Everything related to experiment building is on the Design tab, and always available.
As soon as you create your experiment, the setup element is added automatically. It's also the first thing your participant will see, it includes consent to participate, a camera check and a guide on what to do during the eye tracking part. Here you can choose the language of the setup sequence.
Give your experiment a unique name to make it easier to find later on.
On the left hand side you can find the global settings for the experiment.
There you can switch between device types and preview how it will look on your participant's screen. Please note, that you can choose only one device type per experiment. If you want to conduct the same experiment on different devices you will have to create a new experiment per each device type.
Below you can find the experiment ID, which you will need if you ever require technical support.
Gaze data, mouse clicks and emotion analysis are parameters that can be collected for media and shelf elements.
Preview and quick preview
Quick preview excludes setup and calibrations; use it to test and adjust your experiment. Click preview to see how it would look through the participants' eyes.
Consider providing the participants with instructions before each task, informing them about the nature of the task and the time given to complete it. However, depending on the goal of your experiment, you might choose to not reveal the time constraint to your participants. For more ideas, check out our article on writing effective instructions.
Adding a media element creates a container where you can upload images and videos. Accepted formats include png, jpg, mov, mp4 up to 500MB.
If you choose to upload several images at the same time, each one will get its own separate container. To replace a media element without resetting its settings simply click on the X in the top right corner and upload a new one.
The major setting for media is duration. Images can be displayed from 1 to 99 seconds, while video duration is set to the actual length of the video. You can also choose to allow the participant to advance to the next screen before the time runs out. We recommend to keep your experiment under 5 minutes total.
By default, your media elements are set to fit to the participant's screen but you can choose to make your images scrollable.
As soon as you add media or shelf elements, the system adds the calibration and validation elements. Depending on the design of the experiment, additional check points might be inserted to maintain the quality of the gaze data. All these points are added automatically and cannot be removed or moved to another place.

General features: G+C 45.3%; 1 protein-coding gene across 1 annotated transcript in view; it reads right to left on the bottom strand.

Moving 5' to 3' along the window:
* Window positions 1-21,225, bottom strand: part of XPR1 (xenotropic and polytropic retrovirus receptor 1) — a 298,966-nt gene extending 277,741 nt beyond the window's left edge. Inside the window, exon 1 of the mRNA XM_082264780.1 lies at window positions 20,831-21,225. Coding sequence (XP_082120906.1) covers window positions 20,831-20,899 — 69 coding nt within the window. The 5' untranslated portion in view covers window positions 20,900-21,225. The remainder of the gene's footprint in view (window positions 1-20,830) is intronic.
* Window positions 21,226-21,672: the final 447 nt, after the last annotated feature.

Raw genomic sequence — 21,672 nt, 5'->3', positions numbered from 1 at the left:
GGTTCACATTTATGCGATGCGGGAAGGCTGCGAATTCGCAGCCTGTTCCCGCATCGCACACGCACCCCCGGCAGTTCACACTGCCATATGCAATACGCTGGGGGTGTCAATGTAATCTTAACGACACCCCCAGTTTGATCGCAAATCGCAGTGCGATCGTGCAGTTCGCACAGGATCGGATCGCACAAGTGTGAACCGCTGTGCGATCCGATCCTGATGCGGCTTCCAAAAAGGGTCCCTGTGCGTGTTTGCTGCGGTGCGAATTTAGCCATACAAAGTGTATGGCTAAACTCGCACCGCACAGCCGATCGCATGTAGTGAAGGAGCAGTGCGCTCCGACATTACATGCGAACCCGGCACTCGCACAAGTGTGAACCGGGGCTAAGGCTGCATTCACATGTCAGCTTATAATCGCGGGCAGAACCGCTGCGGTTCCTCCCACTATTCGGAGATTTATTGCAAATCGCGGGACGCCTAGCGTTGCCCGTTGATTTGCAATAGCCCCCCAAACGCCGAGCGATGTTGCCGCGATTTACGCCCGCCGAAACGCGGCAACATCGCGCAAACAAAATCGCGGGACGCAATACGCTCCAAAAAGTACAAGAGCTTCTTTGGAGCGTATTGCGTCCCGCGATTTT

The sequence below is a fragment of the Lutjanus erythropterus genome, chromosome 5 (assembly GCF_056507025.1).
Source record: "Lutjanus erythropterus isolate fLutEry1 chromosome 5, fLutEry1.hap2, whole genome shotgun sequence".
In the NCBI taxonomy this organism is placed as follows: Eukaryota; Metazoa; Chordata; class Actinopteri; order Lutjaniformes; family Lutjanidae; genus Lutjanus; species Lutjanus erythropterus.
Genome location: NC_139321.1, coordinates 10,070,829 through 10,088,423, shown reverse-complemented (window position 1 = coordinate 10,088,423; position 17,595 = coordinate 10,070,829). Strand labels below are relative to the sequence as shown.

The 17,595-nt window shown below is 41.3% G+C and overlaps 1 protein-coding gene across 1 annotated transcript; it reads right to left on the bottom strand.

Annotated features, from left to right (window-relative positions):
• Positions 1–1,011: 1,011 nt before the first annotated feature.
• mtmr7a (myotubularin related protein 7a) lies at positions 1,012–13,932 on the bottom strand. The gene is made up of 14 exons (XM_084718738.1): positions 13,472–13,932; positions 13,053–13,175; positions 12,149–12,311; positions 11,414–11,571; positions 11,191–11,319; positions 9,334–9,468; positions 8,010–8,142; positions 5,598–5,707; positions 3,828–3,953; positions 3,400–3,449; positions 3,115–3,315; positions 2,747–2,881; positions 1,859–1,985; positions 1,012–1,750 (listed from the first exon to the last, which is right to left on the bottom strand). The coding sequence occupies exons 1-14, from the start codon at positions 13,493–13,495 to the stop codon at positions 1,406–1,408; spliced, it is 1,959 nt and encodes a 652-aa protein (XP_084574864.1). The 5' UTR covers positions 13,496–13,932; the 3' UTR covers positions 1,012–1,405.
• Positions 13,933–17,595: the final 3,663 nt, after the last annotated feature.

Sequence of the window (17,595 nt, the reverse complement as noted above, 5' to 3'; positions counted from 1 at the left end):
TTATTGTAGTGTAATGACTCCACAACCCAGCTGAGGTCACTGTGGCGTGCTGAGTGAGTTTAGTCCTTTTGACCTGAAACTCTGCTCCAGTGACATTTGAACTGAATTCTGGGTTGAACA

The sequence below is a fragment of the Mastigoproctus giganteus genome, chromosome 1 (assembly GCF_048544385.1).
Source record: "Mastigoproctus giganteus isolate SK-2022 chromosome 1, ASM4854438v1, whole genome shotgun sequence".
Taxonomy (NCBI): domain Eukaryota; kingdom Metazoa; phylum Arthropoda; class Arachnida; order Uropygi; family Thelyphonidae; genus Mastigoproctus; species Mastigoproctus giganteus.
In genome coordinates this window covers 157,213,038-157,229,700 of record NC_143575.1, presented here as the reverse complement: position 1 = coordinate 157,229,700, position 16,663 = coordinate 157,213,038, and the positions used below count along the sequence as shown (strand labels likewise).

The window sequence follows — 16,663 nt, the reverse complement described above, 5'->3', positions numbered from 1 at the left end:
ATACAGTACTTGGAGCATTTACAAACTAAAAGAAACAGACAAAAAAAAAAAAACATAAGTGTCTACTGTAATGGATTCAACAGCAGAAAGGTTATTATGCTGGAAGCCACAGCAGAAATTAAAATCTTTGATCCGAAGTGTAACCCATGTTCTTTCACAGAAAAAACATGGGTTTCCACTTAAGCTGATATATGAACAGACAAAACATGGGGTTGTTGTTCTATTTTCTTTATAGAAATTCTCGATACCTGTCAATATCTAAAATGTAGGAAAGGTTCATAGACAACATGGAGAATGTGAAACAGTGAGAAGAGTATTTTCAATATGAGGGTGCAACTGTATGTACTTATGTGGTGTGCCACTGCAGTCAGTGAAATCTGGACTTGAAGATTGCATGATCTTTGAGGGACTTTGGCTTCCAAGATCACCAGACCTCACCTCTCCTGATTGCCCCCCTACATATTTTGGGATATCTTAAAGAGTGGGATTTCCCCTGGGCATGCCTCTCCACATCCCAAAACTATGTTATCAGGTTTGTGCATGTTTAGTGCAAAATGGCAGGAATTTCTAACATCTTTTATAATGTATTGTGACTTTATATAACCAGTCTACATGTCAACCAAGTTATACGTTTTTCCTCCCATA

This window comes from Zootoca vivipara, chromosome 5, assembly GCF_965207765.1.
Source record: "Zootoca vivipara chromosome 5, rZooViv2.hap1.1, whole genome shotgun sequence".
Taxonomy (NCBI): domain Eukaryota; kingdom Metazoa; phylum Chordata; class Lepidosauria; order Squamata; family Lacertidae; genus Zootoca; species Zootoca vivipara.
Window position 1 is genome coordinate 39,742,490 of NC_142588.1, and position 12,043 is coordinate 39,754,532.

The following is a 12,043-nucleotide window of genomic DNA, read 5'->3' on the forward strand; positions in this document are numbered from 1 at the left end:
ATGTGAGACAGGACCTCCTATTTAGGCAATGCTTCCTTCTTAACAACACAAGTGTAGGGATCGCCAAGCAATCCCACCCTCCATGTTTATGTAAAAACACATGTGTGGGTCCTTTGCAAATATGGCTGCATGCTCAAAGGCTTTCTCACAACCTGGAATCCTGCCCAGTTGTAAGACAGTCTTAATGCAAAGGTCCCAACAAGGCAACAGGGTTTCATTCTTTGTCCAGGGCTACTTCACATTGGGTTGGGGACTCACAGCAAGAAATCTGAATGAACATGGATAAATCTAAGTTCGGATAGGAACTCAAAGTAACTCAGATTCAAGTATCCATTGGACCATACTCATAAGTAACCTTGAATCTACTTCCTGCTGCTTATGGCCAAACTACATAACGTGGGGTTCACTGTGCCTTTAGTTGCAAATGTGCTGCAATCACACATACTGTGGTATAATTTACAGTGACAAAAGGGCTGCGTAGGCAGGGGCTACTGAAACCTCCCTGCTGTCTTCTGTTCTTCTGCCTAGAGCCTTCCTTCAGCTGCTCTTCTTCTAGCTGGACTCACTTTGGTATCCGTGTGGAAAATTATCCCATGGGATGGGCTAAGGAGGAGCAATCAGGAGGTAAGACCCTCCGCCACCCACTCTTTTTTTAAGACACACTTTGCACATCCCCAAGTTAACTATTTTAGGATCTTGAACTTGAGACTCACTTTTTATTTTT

With a shelf element you can test product designs on a shelf that randomizes the placement of the products. All you have to do is upload the product images; the randomization of products on the shelf and drawing of Areas of Interest will be done automatically.
You can upload png or jpg up to 50MB for each file, but keep in mind that uploading too many large images might slow down loading on the participant screen.
Groups allow you to randomize elements and create more complex experiments. This is similar to a folder where you put items and set the order in which they are displayed.
It is possible to add any element to the group, be it instructions, media, shelf, question or another folder. For folders within folders, two levels of nesting are supported. You can choose to randomize the order and number of folder elements shown.
You can create three types of questions: multiple choice, matrixes and text boxes.
Multiple choice questions provide respondents with multiple answer options and allows for a single response only by default. You can tick "Allow multiple responses" if more than one answer is allowed. To prevent order bias you can choose to randomize the order of choices. To pin a single choice to the bottom of the list regardless of randomization choose to 'Add "other"'.
The text box is usually used to collect short answers. If you need the respondents to give you longer answers, just increase the size of the text field.
A matrix question is best used to ask multiple questions that should be rated on the same scale. Just like with multiple choice questions, you can randomize the order for both rows and columns as well as allow multiple responses.
For all questions types you can bolden or italicise the text of the question to emphasise a specific part.